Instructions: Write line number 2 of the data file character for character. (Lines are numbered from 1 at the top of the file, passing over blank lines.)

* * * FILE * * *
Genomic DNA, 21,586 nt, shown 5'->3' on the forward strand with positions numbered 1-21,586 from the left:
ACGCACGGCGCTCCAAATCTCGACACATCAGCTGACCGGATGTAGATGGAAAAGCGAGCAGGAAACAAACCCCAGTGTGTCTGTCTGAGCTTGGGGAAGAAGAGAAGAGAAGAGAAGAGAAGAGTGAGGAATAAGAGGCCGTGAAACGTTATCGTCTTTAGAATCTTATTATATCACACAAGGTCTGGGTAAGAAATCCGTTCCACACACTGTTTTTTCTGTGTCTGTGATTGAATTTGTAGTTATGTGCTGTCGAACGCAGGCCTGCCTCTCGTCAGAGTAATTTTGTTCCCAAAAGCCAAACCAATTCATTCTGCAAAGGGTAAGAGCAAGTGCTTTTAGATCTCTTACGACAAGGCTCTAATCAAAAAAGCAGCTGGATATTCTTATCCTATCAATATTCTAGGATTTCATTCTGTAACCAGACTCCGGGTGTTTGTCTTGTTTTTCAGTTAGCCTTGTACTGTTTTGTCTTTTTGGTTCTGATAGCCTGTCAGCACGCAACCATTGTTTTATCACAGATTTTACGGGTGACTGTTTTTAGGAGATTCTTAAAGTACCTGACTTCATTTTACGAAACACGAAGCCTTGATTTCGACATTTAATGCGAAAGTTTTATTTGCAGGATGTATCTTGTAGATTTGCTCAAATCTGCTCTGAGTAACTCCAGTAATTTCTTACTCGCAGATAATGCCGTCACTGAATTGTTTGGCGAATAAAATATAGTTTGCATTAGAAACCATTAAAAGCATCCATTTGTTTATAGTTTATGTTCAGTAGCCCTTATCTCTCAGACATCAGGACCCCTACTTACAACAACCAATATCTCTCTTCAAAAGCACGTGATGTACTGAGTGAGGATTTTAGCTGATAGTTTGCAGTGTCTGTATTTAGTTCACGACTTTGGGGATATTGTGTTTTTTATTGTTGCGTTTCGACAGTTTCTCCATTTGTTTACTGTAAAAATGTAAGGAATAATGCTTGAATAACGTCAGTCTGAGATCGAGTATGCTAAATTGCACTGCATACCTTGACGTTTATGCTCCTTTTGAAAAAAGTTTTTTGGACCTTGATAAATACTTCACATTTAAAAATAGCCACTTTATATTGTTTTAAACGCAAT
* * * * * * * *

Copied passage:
ACGCACGGCGCTCCAAATCTCGACACATCAGCTGACCGGATGTAGATGGAAAAGCGAGCAGGAAACAAACCCCAGTGTGTCTGTCTGAGCTTGGGGAAGAAGAGAAGAGAAGAGAAGAGAAGAGTGAGGAATAAGAGGCCGTGAAACGTTATCGTCTTTAGAATCTTATTATATCACACAAGGTCTGGGTAAGAAATCCGTTCCACACACTGTTTTTTCTGTGTCTGTGATTGAATTTGTAGTTATGTGCTGTCGAACGCAGGCCTGCCTCTCGTCAGAGTAATTTTGTTCCCAAAAGCCAAACCAATTCATTCTGCAAAGGGTAAGAGCAAGTGCTTTTAGATCTCTTACGACAAGGCTCTAATCAAAAAAGCAGCTGGATATTCTTATCCTATCAATATTCTAGGATTTCATTCTGTAACCAGACTCCGGGTGTTTGTCTTGTTTTTCAGTTAGCCTTGTACTGTTTTGTCTTTTTGGTTCTGATAGCCTGTCAGCACGCAACCATTGTTTTATCACAGATTTTACGGGTGACTGTTTTTAGGAGATTCTTAAAGTACCTGACTTCATTTTACGAAACACGAAGCCTTGATTTCGACATTTAATGCGAAAGTTTTATTTGCAGGATGTATCTTGTAGATTTGCTCAAATCTGCTCTGAGTAACTCCAGTAATTTCTTACTCGCAGATAATGCCGTCACTGAATTGTTTGGCGAATAAAATATAGTTTGCATTAGAAACCATTAAAAGCATCCATTTGTTTATAGTTTATGTTCAGTAGCCCTTATCTCTCAGACATCAGGACCCCTACTTACAACAACCAATATCTCTCTTCAAAAGCACGTGATGTACTGAGTGAGGATTTTAGCTGATAGTTTGCAGTGTCTGTATTTAGTTCACGACTTTGGGGATATTGTGTTTTTTATTGTTGCGTTTCGACAGTTTCTCCATTTGTTTACTGTAAAAATGTAAGGAATAATGCTTGAATAACGTCAGTCTGAGATCGAGTATGCTAAATTGCACTGCATACCTTGACGTTTATGCTCCTTTTGAAAAAAGTTTTTTGGACCTTGATAAATACTTCACATTTAAAAATAGCCACTTTATATTGTTTTAAACGCAAT